The New Face of The Commons
By Tanvi Chheda
Aiming to create “flexible space,” plans for a new fountain, eight street trees and new pavement in the center of The Commons will open up the area, providing more space for festivals, street vendors and fairs.
A new fountain has not been selected yet, but will be smaller and conform to a design more traditional than that which was recently removed, according to Mary Zebell, project manager and consultant for the city.
“The old fountain was quite cumbersome and hardly functional,” she said, “It was just sitting there like a piece of sculpture.”
Concerns about the original fountain grew when children were found playing around it and climbing on it.
“With children playing in the area, it was becoming a liability issue, too,” said Jo Ann Cornish, deputy director of planning and development, explaining that children playing around such a structure could injure themselves.
The approximately 7000 sq. ft. renovated area will have a fairly elaborate pavement design, with different colors and bricks, Zebell said.
“[The fountain] is a serviceable and affordable water feature to The Commons,” she added.
The project grew out of an ad-hoc committee Ithaca Mayor Alan Cohen ’81 had appointed to make recommendations for improving The Commons.
The April 1999 report entitled “Renewing the Design of the Ithaca Commons: The Report of The Commons Design Review Committee” was released after a year and a half of review.
“Originally, the committee was also looking into taking out The Commons and putting in a street,” Cornish said. “That option was quickly overruled.”
“The Common Council then approved the renovation as part of the Capital Project,” Cornish continued. “We then began to hire a consultant who would help in making design solutions from the recommendations in the report.”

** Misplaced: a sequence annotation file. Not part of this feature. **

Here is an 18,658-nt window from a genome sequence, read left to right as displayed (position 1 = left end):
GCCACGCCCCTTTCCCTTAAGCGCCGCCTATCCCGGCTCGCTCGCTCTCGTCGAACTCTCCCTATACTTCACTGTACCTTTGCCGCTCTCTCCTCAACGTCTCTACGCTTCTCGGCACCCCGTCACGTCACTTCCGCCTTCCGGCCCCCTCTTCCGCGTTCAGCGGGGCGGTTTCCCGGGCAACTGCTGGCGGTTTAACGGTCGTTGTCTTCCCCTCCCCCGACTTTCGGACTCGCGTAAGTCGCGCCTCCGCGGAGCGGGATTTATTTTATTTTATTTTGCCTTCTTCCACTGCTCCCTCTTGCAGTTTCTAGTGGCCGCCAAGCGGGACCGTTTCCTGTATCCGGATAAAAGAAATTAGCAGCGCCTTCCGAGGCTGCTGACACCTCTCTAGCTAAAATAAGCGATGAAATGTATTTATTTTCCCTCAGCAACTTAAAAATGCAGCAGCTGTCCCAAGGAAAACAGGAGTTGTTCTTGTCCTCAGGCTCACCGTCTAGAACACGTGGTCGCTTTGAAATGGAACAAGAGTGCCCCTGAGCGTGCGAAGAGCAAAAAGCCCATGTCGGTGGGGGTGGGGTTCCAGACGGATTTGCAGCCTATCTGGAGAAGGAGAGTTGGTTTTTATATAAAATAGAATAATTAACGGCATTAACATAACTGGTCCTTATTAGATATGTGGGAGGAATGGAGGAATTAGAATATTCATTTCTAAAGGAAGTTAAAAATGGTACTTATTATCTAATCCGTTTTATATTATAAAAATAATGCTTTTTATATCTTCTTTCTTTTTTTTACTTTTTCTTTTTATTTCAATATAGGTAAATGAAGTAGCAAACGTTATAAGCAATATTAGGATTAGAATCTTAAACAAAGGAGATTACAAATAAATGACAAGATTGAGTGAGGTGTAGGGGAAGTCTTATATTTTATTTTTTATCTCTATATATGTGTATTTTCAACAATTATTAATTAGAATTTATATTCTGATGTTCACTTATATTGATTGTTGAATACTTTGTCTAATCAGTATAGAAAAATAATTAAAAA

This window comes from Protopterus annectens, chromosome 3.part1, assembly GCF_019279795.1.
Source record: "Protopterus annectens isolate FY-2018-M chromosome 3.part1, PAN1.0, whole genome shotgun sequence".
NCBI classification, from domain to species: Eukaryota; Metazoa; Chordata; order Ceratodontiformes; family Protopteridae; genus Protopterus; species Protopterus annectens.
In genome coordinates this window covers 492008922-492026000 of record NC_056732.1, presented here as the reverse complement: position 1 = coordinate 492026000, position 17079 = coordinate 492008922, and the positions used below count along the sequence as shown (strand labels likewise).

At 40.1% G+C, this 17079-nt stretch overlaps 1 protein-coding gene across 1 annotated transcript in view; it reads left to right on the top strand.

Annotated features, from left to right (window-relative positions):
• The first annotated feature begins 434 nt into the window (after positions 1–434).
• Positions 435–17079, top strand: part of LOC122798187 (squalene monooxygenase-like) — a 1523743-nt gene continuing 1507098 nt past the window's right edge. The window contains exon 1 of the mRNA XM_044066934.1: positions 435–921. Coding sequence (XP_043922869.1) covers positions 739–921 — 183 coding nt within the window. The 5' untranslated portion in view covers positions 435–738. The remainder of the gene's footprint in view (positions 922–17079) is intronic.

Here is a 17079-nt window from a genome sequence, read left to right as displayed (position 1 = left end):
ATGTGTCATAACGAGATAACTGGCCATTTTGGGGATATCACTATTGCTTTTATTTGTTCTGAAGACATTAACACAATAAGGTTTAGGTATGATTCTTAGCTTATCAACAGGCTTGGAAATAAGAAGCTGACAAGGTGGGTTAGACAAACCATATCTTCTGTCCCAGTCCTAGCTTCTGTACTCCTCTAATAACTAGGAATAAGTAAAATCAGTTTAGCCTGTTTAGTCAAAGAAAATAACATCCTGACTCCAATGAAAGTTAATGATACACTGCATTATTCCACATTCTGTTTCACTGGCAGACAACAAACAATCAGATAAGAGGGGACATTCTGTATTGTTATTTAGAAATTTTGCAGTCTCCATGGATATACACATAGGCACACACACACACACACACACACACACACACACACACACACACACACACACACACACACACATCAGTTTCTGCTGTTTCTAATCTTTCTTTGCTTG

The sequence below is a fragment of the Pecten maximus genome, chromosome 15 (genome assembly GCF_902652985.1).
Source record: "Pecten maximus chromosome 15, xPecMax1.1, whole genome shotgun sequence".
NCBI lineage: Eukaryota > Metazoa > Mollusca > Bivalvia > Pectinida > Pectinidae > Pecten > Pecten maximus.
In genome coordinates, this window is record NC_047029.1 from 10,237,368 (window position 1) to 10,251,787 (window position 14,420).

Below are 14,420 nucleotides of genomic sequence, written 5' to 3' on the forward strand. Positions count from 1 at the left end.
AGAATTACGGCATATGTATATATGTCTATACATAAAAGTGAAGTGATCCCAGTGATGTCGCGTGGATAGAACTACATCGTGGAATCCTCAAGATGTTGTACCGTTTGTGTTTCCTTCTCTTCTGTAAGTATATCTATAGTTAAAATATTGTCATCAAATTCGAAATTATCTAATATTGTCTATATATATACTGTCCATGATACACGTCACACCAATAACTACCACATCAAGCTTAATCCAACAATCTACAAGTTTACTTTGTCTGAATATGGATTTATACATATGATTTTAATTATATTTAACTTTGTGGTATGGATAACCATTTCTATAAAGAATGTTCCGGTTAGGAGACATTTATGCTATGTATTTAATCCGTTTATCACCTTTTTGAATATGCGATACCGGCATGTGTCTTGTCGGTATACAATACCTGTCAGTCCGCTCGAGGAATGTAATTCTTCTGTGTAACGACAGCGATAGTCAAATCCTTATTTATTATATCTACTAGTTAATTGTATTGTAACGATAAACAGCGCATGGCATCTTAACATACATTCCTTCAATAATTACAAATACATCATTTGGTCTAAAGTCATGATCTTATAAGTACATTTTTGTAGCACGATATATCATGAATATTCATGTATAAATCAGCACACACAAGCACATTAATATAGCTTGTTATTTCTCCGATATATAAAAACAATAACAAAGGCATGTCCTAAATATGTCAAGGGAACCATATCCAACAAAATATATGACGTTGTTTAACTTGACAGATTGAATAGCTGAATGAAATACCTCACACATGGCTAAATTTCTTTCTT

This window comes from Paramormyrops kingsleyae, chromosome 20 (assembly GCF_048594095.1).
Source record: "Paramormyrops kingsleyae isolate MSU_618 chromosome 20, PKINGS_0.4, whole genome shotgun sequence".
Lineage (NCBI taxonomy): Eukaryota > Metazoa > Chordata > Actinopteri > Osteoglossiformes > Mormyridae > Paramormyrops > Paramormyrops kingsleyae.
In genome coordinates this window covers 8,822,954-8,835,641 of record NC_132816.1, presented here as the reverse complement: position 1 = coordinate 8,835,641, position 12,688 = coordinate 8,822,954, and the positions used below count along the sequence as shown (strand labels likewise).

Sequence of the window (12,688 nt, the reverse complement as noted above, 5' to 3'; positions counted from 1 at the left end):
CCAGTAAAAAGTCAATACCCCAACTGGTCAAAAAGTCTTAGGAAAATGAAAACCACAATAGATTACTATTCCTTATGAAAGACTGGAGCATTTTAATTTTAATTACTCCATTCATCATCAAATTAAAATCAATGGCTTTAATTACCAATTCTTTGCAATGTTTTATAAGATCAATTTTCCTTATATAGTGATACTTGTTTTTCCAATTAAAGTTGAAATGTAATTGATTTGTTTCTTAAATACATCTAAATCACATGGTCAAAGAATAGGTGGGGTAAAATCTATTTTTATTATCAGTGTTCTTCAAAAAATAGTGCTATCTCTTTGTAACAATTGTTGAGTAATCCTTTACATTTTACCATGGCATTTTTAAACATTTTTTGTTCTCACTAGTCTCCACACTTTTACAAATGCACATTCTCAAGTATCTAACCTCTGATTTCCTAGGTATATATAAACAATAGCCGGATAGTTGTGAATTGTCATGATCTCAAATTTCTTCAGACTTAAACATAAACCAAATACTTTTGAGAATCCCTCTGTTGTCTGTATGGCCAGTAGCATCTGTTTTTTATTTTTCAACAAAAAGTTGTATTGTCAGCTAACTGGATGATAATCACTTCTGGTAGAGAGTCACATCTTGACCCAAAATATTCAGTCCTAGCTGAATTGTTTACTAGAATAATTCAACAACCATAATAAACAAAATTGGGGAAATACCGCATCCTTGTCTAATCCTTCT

According to Cornish, this project is the first step in a series of renovations and recommendations for The Commons area.
“It’s the first chunk of design,” she said. “A lot of the other recommendations are more maintenance [oriented].”
The project is scheduled to be finished by May 1.
“It’s really important to have this completed by May 1,” Cornish said. “We want it to be ready because as soon as the weather [gets warmer], The Commons gets to be a busy place.”
An accelerated schedule is planned for the completion of construction within deadlines and will ensure that the structure be in place for the Ithaca Festival and Ithaca College graduation.
Estimated costs of the project were initially $76,000, according to Susan Blumenthal ’78, (D-3rd), chair of the city’s planning and economic development committee. The project budget recently rose to $127,000 to include the fountain, preparation of its base, new pavement and tree grates.
The original figure was included in the 2000 City budget, which allocated $350,000 for urban changes and improvements such as new lighting for the Home Dairy Alley, improved landscaping within The Commons area and two comprehensive studies focusing on lighting and traffic circulation.
According to Zebell, the lighting study will help determine how to relocate the lights that were originally on the old fountain.
In order to account for the increased cost of the project, Blumenthal suggested this year’s Capital Project budget be reallocated to the downtown area fountain renovation.
Though this renovation is officially a City project, the Downtown Partnership is also involved in the promotion and revitalization of downtown Ithaca.
“We’re involved with aspects of maintenance and design downtown,” explained Gary Ferguson, executive director.
“We want a [fountain] piece that’s cost-effective but also has a distinctive character,” he said.
Archived article by Tanvi Chheda